Slick marketing? Yes. But a family tradition that brings a little bit of magic into children’s lives is rather nice, IMO.

Cross-posted at ANZ LitLovers.

Author: Carol V Aebersold and Chanda A Bell
Title: The Elf on the Shelf
Publisher: CCA and B Publishing 2005
ISBN: 97809769907
Source: Review copy courtesy of publicist Scott Eathorne, Quikmark Media

Fishpond: The Elf on the Shelf Boy Light Doll with Book: A Christmas Tradition

Or see the range at the Book Depository. (The elf comes in inclusive versions: boy/girl and light or dark skin).

Posted in Book Reviews | Tagged: , , | 1 Comment »

Book Review: Out of the Well, by Lisa Eskinazi

Posted by Lisa Hill on November 3, 2012

Out of the Well, subtitled My Battle with School Bullying and Severe Depression is an important little book. I came across it when by chance I was introduced to the author at a theatre night a couple of weeks ago, and I decided to look it up and see what it was about.

Over the getting-to-know you conversation that occurs when you meet someone for the first time, Lisa and I had shared a laugh as well our first names, and then I asked her the usual ‘What do you do?’ She explained that she wasn’t able to work because she had severe depression, and she went on to tell me that she had had a terrible time being bullied at school, and had sued the Department of Education.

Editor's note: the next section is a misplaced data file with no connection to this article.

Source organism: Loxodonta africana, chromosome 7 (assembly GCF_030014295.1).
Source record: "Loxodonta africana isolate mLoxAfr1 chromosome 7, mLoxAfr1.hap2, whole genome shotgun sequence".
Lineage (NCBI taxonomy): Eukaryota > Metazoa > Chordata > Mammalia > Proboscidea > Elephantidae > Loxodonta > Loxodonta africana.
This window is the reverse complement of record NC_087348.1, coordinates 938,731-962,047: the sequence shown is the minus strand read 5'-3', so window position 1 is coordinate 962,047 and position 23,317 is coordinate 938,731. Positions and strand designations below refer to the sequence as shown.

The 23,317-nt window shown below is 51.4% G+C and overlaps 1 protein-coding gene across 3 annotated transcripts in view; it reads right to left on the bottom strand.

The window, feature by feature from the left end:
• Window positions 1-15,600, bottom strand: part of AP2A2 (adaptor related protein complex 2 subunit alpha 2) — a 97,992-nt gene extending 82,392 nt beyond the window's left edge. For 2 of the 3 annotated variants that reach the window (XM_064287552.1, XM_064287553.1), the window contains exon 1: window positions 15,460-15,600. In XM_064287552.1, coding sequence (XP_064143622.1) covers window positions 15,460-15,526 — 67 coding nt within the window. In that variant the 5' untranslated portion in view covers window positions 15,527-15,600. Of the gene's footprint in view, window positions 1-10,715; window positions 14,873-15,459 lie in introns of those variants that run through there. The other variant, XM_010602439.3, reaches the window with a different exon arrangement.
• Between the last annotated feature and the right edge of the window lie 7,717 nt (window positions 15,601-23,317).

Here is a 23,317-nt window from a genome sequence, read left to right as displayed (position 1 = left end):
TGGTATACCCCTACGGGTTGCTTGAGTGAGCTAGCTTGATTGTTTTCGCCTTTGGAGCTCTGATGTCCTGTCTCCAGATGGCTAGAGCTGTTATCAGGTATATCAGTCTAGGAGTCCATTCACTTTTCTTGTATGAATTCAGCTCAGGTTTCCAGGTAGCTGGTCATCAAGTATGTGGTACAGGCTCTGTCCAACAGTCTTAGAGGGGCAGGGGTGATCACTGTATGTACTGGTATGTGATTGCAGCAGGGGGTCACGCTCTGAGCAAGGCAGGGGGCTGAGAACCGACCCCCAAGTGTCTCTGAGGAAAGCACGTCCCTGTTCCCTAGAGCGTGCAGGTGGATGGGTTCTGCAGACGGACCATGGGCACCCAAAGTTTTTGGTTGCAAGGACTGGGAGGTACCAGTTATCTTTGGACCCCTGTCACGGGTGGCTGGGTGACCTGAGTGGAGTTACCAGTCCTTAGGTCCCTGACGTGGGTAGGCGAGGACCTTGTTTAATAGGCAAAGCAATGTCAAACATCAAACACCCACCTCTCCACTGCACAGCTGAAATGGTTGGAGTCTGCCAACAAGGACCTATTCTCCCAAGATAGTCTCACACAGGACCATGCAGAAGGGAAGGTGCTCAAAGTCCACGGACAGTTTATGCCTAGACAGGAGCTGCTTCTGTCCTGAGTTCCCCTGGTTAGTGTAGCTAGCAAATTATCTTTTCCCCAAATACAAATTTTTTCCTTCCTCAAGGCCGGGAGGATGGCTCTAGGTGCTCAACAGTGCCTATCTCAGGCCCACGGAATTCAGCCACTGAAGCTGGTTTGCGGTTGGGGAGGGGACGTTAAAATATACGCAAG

I remembered this: I’d read about this in the newspaper when it happened, and the succesful lawsuit triggered a wholesale review of the Department’s Student Wellbeing policies which included a requirement that all schools develop new policies under strict guidelines. There was a very sharp deadline, and there was no allowance for Term 4 being the busiest time of the year. So a colleague and I worked on our new Student Engagement Policy over the remaining weeks of the term so that it would be ready for implementation in the new school year, and we had a Professional Development Day at my school to introduce it to staff.

For my school there were no major changes. We already had a research-based anti-bullying program and we had unambiguous school rules with clear-cut consequences for infractions. Every teacher responds immediately to reports of bullying in exactly the same way, and in a series of lessons that is taught every year and then reinforced throughout the year, children learn what bullying is; when, how and who to ask for help; and most importantly that every student bystander has a responsibility to report bullying. We had had this program in place for years, and although there are incidents from time to time, my school’s zero tolerance for bullying makes it a safe place for our students to learn.

But Lisa Eskinazi was not so fortunate. In this courageous memoir, she explains: